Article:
Hunt calls for ‘technology-led solution’ to keep Border open after Brexit

Conservative leadership contender claims the mood in Brussels has changed and the EU is more open to alternatives to the backstop

Conservative leadership contender Jeremy Hunt has called for a "technology-led solution" to keep the Border open after Brexit, promising that he will persuade the EU to make changes to the Northern Ireland backstop.

In an interview with BBC News on Tuesday night, Mr Hunt said his approach was similar to that of his leadership rival, but that his experience as a negotiator made him better placed to secure changes to the backstop.

“It will be a technology-led a solution. I think everyone thinks that within the next decade we aren’t going to have big border checks when it comes to goods because we’re going to do all these things online, just like the rest of our lives is transformed. And that discussion is what do you do if there’s a disagreement about what technology can do, so you need some mechanisms that resolve those disputes.”

Mr Hunt said he would form a new negotiating team, including the DUP, hardline Brexiteers and Scottish and Welsh Conservatives, to ensure that any new deal could command a majority at Westminster. And he claimed the mood in Brussels had changed in recent months, so that the EU was more open to alternatives to the backstop.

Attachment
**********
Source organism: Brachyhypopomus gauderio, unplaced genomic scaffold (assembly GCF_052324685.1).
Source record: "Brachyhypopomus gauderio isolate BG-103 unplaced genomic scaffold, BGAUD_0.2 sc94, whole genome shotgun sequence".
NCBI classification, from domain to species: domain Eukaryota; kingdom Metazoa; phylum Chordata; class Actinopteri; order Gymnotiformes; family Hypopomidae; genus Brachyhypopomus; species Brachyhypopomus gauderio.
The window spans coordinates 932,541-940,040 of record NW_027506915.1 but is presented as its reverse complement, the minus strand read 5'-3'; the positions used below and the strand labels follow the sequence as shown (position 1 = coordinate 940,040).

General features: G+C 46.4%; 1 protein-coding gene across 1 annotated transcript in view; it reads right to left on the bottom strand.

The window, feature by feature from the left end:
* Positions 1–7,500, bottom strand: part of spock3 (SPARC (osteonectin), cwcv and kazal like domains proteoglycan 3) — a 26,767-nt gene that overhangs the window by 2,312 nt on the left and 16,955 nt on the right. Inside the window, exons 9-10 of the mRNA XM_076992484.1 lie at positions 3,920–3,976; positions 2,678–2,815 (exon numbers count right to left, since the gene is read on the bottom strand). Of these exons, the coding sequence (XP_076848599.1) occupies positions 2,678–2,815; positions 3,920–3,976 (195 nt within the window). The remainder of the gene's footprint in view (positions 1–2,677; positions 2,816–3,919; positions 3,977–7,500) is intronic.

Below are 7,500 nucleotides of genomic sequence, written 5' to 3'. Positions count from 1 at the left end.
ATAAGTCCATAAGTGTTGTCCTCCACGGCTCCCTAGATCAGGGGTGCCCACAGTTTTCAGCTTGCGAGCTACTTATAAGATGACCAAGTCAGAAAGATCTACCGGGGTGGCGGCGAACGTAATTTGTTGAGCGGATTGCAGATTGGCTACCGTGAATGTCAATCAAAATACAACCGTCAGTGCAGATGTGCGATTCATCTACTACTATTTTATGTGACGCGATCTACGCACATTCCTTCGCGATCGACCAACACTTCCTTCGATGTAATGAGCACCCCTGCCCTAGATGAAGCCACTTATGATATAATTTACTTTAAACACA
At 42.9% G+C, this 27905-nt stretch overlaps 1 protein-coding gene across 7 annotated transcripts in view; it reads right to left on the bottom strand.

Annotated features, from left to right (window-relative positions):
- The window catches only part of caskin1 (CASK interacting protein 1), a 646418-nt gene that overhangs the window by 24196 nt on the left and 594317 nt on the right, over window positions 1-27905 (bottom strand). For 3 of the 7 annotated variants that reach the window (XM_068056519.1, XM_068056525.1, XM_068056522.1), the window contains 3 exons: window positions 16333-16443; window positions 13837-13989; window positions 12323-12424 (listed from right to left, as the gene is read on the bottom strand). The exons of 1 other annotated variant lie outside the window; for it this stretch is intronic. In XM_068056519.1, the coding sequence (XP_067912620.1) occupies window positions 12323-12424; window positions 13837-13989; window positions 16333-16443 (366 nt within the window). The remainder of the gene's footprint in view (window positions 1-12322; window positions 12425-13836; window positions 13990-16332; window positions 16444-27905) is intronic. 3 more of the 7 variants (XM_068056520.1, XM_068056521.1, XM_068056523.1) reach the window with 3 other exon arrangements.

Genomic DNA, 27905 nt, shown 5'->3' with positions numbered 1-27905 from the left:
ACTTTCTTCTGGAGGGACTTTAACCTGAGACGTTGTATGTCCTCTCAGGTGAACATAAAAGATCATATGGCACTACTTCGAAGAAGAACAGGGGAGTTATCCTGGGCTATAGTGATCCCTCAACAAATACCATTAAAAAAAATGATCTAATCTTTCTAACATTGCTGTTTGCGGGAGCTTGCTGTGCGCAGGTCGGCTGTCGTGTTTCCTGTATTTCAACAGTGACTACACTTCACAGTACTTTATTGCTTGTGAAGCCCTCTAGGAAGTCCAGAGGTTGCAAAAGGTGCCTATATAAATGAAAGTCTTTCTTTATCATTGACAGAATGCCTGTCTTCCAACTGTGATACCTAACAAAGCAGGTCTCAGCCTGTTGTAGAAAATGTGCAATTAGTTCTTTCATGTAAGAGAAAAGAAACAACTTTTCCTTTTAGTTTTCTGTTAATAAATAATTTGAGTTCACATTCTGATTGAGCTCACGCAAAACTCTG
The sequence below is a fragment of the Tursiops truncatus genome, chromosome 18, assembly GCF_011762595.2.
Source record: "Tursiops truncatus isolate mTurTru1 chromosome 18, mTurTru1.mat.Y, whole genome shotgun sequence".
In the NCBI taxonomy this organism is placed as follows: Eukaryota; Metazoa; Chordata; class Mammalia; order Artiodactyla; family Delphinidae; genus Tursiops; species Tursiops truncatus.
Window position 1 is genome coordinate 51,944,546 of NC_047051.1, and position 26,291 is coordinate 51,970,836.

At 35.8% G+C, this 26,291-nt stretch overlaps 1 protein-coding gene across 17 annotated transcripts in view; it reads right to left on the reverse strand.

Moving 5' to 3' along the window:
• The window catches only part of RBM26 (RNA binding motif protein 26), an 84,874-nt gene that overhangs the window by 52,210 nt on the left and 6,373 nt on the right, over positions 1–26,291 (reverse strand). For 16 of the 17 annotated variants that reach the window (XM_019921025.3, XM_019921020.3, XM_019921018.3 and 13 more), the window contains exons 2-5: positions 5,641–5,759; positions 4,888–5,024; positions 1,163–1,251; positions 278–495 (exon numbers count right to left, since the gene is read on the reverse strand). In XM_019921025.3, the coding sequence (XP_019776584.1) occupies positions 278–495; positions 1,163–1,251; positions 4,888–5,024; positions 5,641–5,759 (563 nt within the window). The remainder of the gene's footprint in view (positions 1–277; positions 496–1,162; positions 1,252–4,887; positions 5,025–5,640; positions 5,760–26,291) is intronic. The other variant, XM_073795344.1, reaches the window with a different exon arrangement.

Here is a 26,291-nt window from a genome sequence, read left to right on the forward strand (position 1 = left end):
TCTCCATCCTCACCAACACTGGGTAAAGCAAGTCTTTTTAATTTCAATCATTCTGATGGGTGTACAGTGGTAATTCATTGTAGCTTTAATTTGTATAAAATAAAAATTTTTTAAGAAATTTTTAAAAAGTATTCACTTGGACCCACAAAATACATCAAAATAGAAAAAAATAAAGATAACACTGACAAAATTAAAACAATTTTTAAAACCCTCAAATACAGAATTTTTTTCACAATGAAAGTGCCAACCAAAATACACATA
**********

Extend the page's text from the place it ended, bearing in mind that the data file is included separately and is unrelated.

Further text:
“The EU have not wanted to accept this kind of solution because the hope is that we might stay in this thing called the customs union, where we have to stick to tariffs. But I think they know now that won’t get through parliament.

“So what I’m saying is let’s not be negative, let’s not be pessimistic. There is a way we can do this, but what we have to do is send the right prime minister to Brussels to have those negotiations, have those open discussions, and then I think there is a deal to be done.”

Supply chains

Senior business and trade union figures from both parts of Ireland will be in London on Wednesday for the first meeting of a British government-sponsored panel that will consider alternative arrangements to keep the Border open. The department for exiting the European Union said the members of the business and trade union group have been chosen based on their comprehensive backgrounds in cross-Border supply chains.

The group includes large companies who can represent the views of themselves and their suppliers, as well as smaller companies who rely on cross-Border “just in time” supply chains.

They include Aodhán Connolly, director of the Northern Ireland Retail Consortium; John McGrane, director general of the British Irish Chamber of Commerce; Angela McGowan, director of the CBI Northern Ireland; Wilson Del Socorro, global director of public affairs for Diageo; Ian Hampton of Stena Line; and Owen Reidy of the Irish Congress of Trade Unions.

Brexit minister Robin Walker said the group would complement the work of an expert advisory group that met for the first time last week.


“The development of alternative arrangements to replace the backstop has been recognised as a priority by both the UK government and the EU Commission. Accordingly, we have a highly-informed group of experts in trade and customs focused on developing and testing workable solutions.

“But it is vital that any possible alternatives to the backstop are informed by the views of those on the ground, whose goods cross the Border every single day. So I am delighted to chair this important group, which will ensure that the voices of business and trade union representatives are heard.”

Denis Staunton

Denis Staunton

Denis Staunton is China Correspondent of The Irish Times